Incorporation: Considerations and Process

AuthorJ. Anthony VanDuzer
The process of incorporation was brief‌ly desc ribed in Chapter 3. In this
chapter we will examine the process in detail. We will look at both the
legal requirements and some of the practical aspects of incorporation,
as well as some of the considerations related to which jurisdiction an
incorpor ator should choos e.
1) Incorporation
Under most Canadian corporate statutes, a corporation may be incor-
porated by one or more corporations or individuals, or a combination of
both. Although there are no qualif‌ications that must be met by corpor-
ate incorporators, under the Canada Business Corporations Act (CBCA)
individual incorporators cannot be any of the following:
less than eighteen yea rs of age;
incapable; or
have the status of bank rupt (CBCA, s 5).1
If incorporation is under the CBCA, t he incorporators must f‌ile cer-
tain prescr ibed material with Corporations Canada, a unit of Innova-
tion, Science and Economic Development Canada (formerly Industry
Canada). If incorporating under the laws of a province or territory, one
must f‌ile the prescribed documents with the branch of the provinci al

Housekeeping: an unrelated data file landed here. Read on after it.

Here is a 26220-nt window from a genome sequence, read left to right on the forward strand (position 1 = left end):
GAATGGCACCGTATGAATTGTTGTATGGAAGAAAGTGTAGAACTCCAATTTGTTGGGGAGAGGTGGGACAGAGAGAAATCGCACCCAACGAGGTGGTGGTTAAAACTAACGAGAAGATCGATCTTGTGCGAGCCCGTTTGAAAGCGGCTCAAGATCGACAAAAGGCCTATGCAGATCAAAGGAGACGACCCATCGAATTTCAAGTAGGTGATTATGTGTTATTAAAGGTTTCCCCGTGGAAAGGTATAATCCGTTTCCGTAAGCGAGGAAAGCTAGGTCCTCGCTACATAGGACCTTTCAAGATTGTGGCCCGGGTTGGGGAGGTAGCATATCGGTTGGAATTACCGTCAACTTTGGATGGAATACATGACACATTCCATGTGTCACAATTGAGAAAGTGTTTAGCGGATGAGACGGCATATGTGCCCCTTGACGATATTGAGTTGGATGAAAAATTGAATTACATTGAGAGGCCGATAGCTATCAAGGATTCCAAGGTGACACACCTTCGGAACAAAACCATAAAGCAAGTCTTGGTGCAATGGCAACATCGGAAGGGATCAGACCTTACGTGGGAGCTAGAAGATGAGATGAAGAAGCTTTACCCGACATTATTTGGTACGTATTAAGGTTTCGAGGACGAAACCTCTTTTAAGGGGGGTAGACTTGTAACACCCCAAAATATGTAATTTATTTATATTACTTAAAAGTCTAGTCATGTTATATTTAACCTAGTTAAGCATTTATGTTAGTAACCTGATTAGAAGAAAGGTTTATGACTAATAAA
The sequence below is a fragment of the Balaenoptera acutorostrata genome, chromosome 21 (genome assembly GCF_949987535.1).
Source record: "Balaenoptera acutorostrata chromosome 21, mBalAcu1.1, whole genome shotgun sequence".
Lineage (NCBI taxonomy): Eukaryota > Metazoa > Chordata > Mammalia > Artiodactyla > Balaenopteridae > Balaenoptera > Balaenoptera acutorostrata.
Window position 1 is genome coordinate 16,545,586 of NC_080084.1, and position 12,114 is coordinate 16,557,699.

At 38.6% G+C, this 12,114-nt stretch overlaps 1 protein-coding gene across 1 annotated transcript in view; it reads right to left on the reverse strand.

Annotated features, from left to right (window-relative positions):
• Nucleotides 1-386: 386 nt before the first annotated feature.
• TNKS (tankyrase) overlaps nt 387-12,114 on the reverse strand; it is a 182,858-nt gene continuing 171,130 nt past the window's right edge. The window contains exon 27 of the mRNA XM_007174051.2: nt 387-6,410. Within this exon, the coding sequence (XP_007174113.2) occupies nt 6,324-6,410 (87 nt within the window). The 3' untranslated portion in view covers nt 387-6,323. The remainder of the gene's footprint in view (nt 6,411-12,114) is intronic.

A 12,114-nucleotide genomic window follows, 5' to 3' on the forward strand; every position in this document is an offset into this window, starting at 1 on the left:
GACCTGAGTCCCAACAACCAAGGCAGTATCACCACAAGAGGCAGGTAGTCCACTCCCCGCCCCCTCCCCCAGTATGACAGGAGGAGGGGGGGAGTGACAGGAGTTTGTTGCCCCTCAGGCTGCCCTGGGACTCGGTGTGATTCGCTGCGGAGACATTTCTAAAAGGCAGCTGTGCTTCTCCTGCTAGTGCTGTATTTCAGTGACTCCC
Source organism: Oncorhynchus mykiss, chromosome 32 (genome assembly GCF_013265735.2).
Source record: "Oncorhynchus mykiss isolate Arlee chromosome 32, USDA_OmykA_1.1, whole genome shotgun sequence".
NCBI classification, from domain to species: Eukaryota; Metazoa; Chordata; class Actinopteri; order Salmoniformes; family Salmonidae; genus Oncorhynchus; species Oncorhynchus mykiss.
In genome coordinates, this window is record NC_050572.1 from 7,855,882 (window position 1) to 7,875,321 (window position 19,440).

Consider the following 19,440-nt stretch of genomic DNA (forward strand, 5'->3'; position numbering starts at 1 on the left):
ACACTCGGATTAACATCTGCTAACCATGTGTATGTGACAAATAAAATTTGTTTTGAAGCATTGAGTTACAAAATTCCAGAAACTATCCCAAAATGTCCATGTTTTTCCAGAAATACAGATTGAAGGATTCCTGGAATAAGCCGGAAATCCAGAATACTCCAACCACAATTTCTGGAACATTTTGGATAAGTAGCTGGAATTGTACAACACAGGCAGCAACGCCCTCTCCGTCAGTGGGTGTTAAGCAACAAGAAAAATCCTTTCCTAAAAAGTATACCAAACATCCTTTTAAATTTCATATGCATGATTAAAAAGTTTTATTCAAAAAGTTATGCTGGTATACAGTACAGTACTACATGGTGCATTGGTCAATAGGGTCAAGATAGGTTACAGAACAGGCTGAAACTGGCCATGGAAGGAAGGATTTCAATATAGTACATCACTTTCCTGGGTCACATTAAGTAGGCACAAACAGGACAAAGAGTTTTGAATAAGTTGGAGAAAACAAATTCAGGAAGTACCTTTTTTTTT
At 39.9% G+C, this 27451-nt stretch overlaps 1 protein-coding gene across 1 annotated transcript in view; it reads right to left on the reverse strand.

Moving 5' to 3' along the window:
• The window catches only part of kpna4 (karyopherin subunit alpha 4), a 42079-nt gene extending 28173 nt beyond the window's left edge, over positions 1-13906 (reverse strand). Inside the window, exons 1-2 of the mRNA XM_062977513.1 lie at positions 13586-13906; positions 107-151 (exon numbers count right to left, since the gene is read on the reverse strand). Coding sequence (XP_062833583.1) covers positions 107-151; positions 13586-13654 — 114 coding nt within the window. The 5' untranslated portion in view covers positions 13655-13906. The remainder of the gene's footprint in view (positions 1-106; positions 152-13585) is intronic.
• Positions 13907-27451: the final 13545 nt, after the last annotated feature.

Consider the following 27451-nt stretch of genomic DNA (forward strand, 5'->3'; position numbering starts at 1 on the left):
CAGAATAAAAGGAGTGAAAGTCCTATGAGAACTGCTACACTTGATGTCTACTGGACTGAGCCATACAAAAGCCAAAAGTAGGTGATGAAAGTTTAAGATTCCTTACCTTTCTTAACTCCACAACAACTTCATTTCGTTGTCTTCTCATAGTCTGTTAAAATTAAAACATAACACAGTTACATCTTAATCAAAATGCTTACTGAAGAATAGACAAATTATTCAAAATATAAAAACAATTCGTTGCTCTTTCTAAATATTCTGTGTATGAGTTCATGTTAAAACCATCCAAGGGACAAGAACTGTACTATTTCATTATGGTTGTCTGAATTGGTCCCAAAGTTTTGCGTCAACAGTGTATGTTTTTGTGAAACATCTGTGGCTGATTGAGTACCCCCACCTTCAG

or terr itorial government th at has re sponsibi lity for incor poration s.2
Under the CBCA it is necessar y to f‌ile the following:
Articles of Incorporation (s 6, Form 1);3
Initial Registered Off‌ice Address and First Board of Directors (ss
19(2) and 106, Form 2);
a name-search report on the proposed name of the corporation,
along with certain supporting information; and
the fee of $250.4
1 Similar prov isions are found in other corpor ate statutes modelled on the
Canada Busine ss Corporations Act, RSC 1985, c C-44 [CBCA]. E.g., Ontario
Business Corporations A ct, RSO 1990, c B.16 [OBCA], s 4(2); Alberta Business
Corporations Act, RS A 2000, c B-9 [ABCA], ss 5 and 7. The British Columbia
Business Corporations A ct, SBC 2002, c 57 [BCBCA] has no such requirement.
An individu al is incapable under the CBCA if t hey are “found, under the laws
of a province, to be un able, other than by reason of mi nority, to manage their
property or . . . decl ared to be incapable by any court in a ju risdiction outside
Canada” (s 2(1)).
2 See section C (“Juris diction of Incorporation”) in this ch apter for a discussion of
considerat ions relevant to choosing a jurisdiction for incor poration.
3 Under the BCBCA, it is nece ssary to f‌ile an incorp oration application, including
an agreement sig ned by the incorporators, and a rticles (ss 10–12).
4 The fee is reduced to $200 if i ncorporation is done online. The CBCA for ms
and other infor mation regarding incorpor ation are available online: w ww. /cd-dgc.nsf/eng /home. Forms may be f‌iled th rough the Online
Filing Centr e on the Corporations Canad a website, online: http://strategi s. /sc_mrksv/corpdir/cor pFiling/register.cgi?lang=e. O n incorpo-
ration, the corp oration’s name appears on the website. In O ntario, incorpora-
tion forms may b e obtained from the government of Ont ario website and then
f‌iled through se veral primary ser vice providers who operate under cont ract